More than 600 armed forces from Colombia have raided 63 illegal mines operated by the Revolutionary Armed Forces of Colombia (FARC) and arrested 59 people.
As part of the 'Operation Anostomus' near Colombia's border with Brazil and Venezuela in the Amazon, the armed forces raided mines that were used extract gold, tungsten and cobalt.
Colombia Defense Minister Juan Carlos Pinzon said that the operation undertaken by the army will deprive the guerrilla group of $9m per month.
Pinzon said by creating unlawful finances for illegal groups, such mining will destroy the environment.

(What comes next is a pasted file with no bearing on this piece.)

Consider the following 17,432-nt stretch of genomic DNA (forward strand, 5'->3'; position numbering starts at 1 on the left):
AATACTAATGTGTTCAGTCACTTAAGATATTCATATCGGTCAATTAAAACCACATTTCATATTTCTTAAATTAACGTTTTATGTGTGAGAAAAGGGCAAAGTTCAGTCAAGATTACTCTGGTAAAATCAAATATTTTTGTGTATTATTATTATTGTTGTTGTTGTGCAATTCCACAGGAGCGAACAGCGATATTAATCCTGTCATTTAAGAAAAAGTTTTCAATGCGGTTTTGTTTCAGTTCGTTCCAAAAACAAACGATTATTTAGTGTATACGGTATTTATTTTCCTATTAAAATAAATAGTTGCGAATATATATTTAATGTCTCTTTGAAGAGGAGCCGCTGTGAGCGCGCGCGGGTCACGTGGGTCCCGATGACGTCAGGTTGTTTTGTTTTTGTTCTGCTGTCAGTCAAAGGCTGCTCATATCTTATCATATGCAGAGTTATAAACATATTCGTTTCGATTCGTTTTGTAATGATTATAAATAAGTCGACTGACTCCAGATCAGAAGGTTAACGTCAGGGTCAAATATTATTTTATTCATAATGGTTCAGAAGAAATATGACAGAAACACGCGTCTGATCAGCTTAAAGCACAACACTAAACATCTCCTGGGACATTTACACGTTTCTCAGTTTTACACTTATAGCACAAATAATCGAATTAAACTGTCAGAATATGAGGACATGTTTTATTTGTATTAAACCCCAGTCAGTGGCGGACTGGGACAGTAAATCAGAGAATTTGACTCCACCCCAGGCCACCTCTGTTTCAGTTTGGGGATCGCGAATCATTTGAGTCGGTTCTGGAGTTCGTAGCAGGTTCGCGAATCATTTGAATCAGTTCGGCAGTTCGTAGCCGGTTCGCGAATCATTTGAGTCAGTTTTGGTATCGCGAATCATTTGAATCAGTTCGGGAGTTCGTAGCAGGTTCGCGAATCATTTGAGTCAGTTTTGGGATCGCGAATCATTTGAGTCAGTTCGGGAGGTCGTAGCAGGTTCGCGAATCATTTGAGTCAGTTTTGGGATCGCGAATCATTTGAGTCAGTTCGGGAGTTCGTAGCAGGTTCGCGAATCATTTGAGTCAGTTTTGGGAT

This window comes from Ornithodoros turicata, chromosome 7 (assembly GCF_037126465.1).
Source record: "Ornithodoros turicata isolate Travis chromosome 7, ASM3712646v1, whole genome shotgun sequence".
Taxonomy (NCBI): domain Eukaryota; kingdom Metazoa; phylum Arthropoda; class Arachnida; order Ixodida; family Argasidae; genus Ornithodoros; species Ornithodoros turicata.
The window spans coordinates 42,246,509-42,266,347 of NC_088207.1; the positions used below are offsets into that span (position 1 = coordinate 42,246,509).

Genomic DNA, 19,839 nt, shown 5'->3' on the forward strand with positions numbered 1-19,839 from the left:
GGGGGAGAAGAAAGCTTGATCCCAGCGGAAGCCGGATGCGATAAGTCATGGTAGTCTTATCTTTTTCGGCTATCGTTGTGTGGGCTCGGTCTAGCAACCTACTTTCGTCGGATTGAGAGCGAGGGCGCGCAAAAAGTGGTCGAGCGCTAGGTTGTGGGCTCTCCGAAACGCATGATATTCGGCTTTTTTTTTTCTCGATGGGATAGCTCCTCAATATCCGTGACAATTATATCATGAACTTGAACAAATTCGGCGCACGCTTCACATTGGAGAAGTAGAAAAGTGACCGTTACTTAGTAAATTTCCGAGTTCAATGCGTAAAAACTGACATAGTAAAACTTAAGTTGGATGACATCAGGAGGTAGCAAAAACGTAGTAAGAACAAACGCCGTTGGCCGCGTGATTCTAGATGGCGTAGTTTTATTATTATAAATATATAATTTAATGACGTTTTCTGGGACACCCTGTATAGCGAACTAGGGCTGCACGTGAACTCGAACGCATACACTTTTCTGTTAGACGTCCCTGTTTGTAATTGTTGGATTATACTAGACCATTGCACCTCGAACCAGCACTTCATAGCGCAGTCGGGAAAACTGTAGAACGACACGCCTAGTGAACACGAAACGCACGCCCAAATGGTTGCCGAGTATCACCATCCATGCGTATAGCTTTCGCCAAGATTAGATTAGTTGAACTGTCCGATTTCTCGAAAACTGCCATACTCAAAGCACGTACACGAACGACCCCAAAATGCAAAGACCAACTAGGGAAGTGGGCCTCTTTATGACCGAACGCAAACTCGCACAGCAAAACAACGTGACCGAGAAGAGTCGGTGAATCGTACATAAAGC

For the group, mining of these minerals in addition to others illegally has become a major source of income.
Pinzon told media sources: "It is the cleanest and hardest blow in more than a decade, possibly one of the biggest in history, against illegal mining."
The troops arrived by air, land and along rivers to attack the mines in various locations in the east of Colombia.
The army extracted gold from riverbed sediment by destroying pumps and dredging equipment using explosives.
Among those arrested by the army were 12 alleged FARC guerrilla rebels, four from Brazil and one from Venezuela.
Reuters quoted a Colombian mining executive saying that tax-paying companies that are legally registered produce only about one-fifth of the roughly 57t produced by the country annually in sectors such as gold.